Aperture and Lightroom can use their own interface to fulfill many of the editing functions that you might have been forced to use layers and masks for in Photoshop. For example, the gradient and brush adjustments let you apply changes to parts of an image, and they do use a mask to do it, but there are no layers in the interface. The masking implementation does not require layers.

Gradients are nice, but since I am generally masking something from the middle of the image they don't really help address my needs.

If you want lens distortion correction, Aperture is out of the picture. Lightroom can correct lens distortions automatically or manually, and can even draw from a database of lens profiles generated by Adobe or users to correct for specific lenses instantly. You can have Lightroom correct for lenses as part of the preset you use as you import new images.

Lightroom noise reduction is considered some of the best, to the point that people started dumping the noise-reduction plug-ins they used to use. As far as I know Aperture is considered not quite up to Lightroom here.

Until I bought LR for my PC I had generally used Topaz DeNoise for noise reduction. After buying LR I found I did not need it anymore. Similarly PhotoNinja, with NoiseNinja 3.0, does a really first class job of reducing noise as well as raw conversion. Unfortunately PhotoNinja has a very restricted set of editing functionality. What it does, it does in a first class, top-of-the-class, sort of way, but it is missing some essential functionality.

I was hoping that Aperture might do everything I need, but perhaps I need to return to LightRoom. Thanks for the details.

(unknown member) Veteran Member • Posts: 5,593
Re: GIMP is very capable

Tom Axford wrote:

I use GIMP, which is free, but extremely good. It is a bit harder to learn than Photoshop, but once you get used to it has a very good design, and a wide range of capabilities, although it doesn't match Photoshop in all areas.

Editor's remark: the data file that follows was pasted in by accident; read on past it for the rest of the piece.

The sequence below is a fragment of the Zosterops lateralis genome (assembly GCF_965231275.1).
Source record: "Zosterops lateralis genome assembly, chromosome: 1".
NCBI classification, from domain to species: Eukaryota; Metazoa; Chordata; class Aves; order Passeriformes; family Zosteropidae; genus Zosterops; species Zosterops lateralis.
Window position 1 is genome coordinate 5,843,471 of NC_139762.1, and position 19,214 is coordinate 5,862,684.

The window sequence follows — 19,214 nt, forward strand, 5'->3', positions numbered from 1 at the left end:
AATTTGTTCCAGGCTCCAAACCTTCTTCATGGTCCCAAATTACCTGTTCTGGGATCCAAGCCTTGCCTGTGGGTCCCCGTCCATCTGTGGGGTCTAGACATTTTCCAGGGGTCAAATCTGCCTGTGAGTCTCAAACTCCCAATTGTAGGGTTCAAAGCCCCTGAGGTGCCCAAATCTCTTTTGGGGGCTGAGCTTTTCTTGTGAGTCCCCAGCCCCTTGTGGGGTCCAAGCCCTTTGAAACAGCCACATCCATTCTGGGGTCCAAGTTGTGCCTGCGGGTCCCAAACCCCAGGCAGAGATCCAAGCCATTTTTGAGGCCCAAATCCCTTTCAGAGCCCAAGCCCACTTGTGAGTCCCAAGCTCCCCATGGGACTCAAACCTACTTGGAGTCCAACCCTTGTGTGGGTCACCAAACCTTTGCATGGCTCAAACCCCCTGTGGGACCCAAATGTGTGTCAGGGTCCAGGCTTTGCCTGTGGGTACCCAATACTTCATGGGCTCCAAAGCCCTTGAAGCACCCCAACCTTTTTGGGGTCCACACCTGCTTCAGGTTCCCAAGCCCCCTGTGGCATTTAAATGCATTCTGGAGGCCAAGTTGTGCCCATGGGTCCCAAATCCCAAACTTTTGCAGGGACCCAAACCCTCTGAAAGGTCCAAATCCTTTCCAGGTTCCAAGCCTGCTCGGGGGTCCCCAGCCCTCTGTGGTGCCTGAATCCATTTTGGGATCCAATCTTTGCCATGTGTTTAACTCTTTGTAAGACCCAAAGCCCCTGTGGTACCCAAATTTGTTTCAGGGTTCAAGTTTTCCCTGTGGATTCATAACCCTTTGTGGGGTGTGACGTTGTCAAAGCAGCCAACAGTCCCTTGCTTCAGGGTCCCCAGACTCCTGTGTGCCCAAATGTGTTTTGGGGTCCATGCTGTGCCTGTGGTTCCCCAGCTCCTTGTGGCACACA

I have been using it for several years on an iMac and feel no need to move to Photoshop or another commercial package.

GIMP is awful on a number of levels. Some examples are no 16bit support and a color balance tool that does an awful job. You get what you pay for.

My recommendation for Mac users is to go with Parallels and Paint Shop Pro. Paint Shop Pro is by far the nearest you can get to Photoshop than any other app, Windows or Mac.

(unknown member) Veteran Member • Posts: 5,593
Re: GIMP is very capable

Marvin Doering wrote:

I appreciate your input but if it's harder to learn than Photoshop I will never be able to use it. I am 66 years old and my learning skills are behind me. Thanks for helping though.

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MRD

Most of the features in Photoshop are not even needed by photographers. I use Lightroom and it covers nearly all of my photo editing needs.

MikeFromMesa Senior Member • Posts: 2,849
Re: GIMP is very capable

Basalite wrote:

My recommendation for Mac users is to go with Parallels and Paint Shop Pro. Paint Shop Pro is by far the nearest you can get to Photoshop than any other app, Windows or Mac.

I am not sure why Corel does not offer a Mac version of PSP. They do offer one for ASP.

Then again it may be that ASP (re Bibble) was written cross-platform and PSP was not. Perhaps Corel just does not see the financial advantage of spending all that time writing a Mac version of PSP when they don't expect to sell many copies.

(unknown member) Veteran Member • Posts: 5,593
Re: GIMP is very capable

MikeFromMesa wrote:

Basalite wrote:

My recommendation for Mac users is to go with Parallels and Paint Shop Pro. Paint Shop Pro is by far the nearest you can get to Photoshop than any other app, Windows or Mac.

I am not sure why Corel does not offer a Mac version of PSP. They do offer one for ASP.

Then again it may be that ASP (re Bibble) was written cross-platform and PSP was not. Perhaps Corel just does not see the financial advantage of spending all that time writing a Mac version of PSP when they don't expect to sell many copies.

I think they would sell many copies of a Mac version of PSP since there would be no competition. Unfortunately, Corel is a big enough, faceless and prideless company that simply churns out many different types of software. Such companies rarely do anything special that makes sense. Corel bought PSP from JASC, an American company with a face and a company with employees that took great pride in creating and improving PSP. It was a real shame they sold out to Corel because Corel has actually done very little with PSP since they bought it, besides adding amateur junk and bloat.